In the Garden:
Southern California Coastal & Inland Valleys
April, 2012
Regional Report

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Bok choy thrives with deep watering from 5-gallon nursery bucket buried up to its rim.

Water, Precious (and Expensive) Water!

Teaching plant roots to grow deeply for water will lessen irrigation needs during hot weather but still enable plants to thrive.

Before planting baby plants and seeds, make sure that irrigation drip lines, soaker hoses, sprinklers, and trenches are in place.

My technique of "planting" empty 5-gallon nursery containers up to their rims in the garden is an easy way to provide nearby plant with deep watering, since it releases its bucketful of water 12 inches deep. Adding a shovelful of manure or compost to the bucket turns the plain water into manure or compost tea every time it's filled. Incorporating manure and compost into the planting bed around the buckets ensures a constant and mild feeding for plant roots every time the bed is watered. The addition of soaker hoses laid on the soil surface and covered with compost or mulch enables additional watering with little evaporation that also stimulates microbial decomposition of the compost for even more consistent feeding.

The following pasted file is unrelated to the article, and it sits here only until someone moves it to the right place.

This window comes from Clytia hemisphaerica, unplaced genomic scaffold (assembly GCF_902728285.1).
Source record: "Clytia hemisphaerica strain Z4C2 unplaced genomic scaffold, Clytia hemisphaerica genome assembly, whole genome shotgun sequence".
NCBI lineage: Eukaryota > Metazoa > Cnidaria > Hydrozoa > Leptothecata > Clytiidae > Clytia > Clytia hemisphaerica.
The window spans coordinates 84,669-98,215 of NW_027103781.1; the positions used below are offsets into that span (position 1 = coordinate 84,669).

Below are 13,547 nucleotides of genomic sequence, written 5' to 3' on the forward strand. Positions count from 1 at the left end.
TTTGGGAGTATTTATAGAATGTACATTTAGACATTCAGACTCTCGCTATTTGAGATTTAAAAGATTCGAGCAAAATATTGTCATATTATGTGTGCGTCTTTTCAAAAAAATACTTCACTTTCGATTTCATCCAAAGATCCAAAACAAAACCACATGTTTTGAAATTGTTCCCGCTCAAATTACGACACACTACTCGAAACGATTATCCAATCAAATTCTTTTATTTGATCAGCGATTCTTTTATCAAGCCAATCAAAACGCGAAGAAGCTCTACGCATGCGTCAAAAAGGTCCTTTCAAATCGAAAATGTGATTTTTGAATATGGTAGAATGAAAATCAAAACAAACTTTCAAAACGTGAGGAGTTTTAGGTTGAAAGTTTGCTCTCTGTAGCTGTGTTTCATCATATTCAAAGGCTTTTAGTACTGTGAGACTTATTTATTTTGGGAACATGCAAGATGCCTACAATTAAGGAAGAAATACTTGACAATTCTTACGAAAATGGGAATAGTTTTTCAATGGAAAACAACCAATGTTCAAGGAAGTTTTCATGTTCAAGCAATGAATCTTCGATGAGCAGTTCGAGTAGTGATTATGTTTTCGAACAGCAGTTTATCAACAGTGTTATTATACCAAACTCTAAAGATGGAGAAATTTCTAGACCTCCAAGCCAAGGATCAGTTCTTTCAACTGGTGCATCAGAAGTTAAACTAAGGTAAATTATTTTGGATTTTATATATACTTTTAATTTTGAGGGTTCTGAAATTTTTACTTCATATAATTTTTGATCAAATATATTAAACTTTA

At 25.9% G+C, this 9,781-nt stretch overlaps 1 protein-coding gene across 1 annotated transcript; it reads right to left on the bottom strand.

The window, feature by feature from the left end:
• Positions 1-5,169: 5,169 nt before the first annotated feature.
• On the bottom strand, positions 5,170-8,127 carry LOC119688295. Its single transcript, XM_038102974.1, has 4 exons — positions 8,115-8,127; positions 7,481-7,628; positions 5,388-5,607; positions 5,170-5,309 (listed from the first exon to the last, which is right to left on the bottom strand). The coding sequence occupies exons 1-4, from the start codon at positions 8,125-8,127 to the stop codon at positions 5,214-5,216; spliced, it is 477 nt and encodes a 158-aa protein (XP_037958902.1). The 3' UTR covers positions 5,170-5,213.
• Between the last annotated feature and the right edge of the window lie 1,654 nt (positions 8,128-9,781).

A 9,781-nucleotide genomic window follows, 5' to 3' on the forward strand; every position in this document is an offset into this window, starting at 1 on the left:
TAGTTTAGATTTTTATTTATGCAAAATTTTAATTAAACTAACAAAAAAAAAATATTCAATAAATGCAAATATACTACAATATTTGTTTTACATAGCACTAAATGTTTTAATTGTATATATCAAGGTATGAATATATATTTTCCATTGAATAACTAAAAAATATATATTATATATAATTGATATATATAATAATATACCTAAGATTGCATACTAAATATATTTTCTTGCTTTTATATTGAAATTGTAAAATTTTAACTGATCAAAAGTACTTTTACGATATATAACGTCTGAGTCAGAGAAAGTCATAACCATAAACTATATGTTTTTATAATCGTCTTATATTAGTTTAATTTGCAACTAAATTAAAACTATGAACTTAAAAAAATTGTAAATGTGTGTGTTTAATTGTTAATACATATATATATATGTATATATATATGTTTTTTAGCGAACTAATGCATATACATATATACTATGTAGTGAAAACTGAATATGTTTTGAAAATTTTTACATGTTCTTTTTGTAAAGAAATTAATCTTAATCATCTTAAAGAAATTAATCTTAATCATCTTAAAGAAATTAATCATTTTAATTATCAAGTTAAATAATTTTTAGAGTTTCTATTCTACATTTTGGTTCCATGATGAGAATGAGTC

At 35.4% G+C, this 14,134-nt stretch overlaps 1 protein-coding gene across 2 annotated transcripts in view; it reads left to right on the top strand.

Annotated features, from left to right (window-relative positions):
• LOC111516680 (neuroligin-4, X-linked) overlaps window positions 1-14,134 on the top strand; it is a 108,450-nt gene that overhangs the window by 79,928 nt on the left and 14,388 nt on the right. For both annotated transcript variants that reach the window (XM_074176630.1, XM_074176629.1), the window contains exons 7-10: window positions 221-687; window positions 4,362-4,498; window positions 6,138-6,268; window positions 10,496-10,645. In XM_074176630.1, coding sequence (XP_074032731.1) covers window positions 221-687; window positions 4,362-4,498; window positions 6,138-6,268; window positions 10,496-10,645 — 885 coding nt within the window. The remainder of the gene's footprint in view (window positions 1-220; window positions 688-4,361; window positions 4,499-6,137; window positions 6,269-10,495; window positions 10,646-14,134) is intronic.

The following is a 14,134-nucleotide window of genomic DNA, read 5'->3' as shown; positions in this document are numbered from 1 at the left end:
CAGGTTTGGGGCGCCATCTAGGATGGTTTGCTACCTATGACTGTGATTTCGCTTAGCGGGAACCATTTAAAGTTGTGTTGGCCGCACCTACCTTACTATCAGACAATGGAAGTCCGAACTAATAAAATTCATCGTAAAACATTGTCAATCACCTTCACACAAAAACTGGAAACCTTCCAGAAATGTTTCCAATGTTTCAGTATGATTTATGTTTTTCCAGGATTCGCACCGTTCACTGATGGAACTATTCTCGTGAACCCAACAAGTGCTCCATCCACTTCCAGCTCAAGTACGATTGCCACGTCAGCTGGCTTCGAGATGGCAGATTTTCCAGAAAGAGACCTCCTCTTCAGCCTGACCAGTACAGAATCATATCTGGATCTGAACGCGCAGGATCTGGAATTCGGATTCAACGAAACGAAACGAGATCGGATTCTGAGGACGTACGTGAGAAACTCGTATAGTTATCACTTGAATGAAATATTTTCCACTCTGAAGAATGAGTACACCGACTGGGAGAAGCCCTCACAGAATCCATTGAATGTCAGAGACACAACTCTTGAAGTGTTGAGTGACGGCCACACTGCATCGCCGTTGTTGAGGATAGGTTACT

The weather and the texture of your soil will determine the amount and frequency of irrigation to apply to your garden. Heavy clay soils require less irrigation than sandy loam soils. During periods of long, hot weather, plants need more frequent and longer irrigation than during periods with more moderate temperatures. Irrigation which keeps the soil soggy will increase root rot problems.

To test how deep your irrigation water is going, especially in lawns, water for the usual length of time and then push a trowel into the soil its full length. Push the soil clump to one side, or lift it out completely, and look at both the depth of the roots and the water line in the soil -- it'll be dark toward the lawn surface and lighter where it's dry. The water line should be just past the longest roots. If it's not this far down, replace the clump, water again, and test another spot until the water line extends below the roots. Adding all these irrigation times together gives you the correct amount for each watering. Don't water again until two-thirds of the root length is again dry. This may mean that you can double the time between waterings, and the grass roots will not suffer during the really hot portion of the summer.

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